He spent six years as Keeper of Prehistory at the Livingstone Museum in Zambia, Central Africa, and moved to the U.S.A. in 1966. He was Visiting Associate Professor of Anthropology at the University of Illinois, Champaign-Urbana, in 1966/67, and was appointed Professor of Anthropology at the University of California, Santa Barbara, in 1967.
Fagan is an archaeological generalist, with expertise in the broad issues of human prehistory. He is the author or editor of 46 books, including seven widely used undergraduate college texts. Fagan has contributed over 100 specialist papers to many national and international journals. He is a Contributing Editor to American Archaeology and Discover Archaeology magazines, and formerly wrote a regular column for Archaeology Magazine. He serves on the Editorial Boards of six academic and general periodicals and has many popular magazine credits, including Scientific American and Gentleman's Quarterly.
Fagan has been an archaeological consultant for many organizations, including National Geographic Society, Time-Life, Encyclopædia Britannica, and Microsoft Encarta. He has lectured extensively about archaeology and other subjects throughout the world at many venues, including the Cleveland Museum of Natural History, the National Geographic Society, the San Francisco City Lecture Program, the Smithsonian Institution, and the Getty Conservation Institute.
In addition to extensive experience with the development of Public Television programs, Fagan was the developer/writer of Where in time is Carmen San Diego, an NPR series in 1984-86. He has worked as a consultant for the BBC, RKO, and many Hollywood production companies on documentaries. In 1995 he was Senior Series Consultant for Time-Life Television's "Lost Civilizations" series.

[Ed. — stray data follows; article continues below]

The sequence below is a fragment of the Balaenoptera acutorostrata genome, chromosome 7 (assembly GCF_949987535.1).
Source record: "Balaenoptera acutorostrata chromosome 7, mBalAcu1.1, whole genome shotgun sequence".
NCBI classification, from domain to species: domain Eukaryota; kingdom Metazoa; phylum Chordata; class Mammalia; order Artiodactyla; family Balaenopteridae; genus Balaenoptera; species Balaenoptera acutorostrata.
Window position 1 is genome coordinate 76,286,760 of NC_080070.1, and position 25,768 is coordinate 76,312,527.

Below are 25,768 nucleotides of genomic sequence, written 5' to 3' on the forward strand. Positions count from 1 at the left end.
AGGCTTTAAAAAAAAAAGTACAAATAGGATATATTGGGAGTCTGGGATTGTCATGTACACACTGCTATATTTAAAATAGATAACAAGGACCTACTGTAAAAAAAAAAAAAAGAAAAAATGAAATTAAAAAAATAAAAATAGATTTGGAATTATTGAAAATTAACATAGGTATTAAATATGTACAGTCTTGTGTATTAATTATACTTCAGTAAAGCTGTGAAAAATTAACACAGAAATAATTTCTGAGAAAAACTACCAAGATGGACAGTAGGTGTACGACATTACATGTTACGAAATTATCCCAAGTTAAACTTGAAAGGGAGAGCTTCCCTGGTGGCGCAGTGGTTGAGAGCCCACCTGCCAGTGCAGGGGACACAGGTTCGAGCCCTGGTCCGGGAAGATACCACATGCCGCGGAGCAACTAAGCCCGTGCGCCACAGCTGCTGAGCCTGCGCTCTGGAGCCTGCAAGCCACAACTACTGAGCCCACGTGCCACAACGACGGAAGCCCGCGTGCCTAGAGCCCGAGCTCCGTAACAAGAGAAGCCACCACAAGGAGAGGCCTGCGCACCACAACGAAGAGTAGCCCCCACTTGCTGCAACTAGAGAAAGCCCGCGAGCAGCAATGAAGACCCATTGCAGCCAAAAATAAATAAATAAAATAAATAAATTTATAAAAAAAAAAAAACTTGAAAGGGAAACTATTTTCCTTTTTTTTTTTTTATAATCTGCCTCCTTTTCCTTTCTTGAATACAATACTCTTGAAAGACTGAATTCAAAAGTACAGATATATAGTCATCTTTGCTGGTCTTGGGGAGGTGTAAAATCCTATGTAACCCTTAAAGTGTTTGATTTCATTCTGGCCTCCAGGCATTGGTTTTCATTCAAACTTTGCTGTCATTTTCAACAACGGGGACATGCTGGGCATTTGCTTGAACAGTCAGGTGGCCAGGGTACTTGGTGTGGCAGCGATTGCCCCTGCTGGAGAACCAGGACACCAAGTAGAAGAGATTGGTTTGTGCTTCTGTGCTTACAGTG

Fagan was awarded the 1996 Society of Professional Archaeologists' Distinguished Service Award for his "untiring efforts to bring archaeology in front of the public." He also received a Presidential Citation Award from the Society for American Archaeology in 1996 for his work in textbook, general writing and media activities. He received the Society's first Public Education Award in 1997.
He has written many critiques of contemporary archaeology and has advocated non-traditional approaches, as well as writing extensively on the role of archaeology in contemporary society. His approach is a melding of different theoretical approaches, which focuses on the broad issues of human prehistory and the past. He is a strong advocate of multidisciplinary approaches to such issues as climate change in the past. Over the years, he has written a series of well-known textbooks that provide accurate summaries of the latest advances in archaeological method and theory and world prehistory. These are designed for beginners and avoid both confusing jargon and major theoretical discussion, which is inappropriate at this basic level. His approach melds traditional cultural history with more recent approaches, with a major emphasis on writing historical narrative using archaeological data and sources from other disciplines. Fagan is also well known for his public lectures on a wide variety of archaeological and historical topics, delivered to a broad range of archaeological and non-archaeological audiences.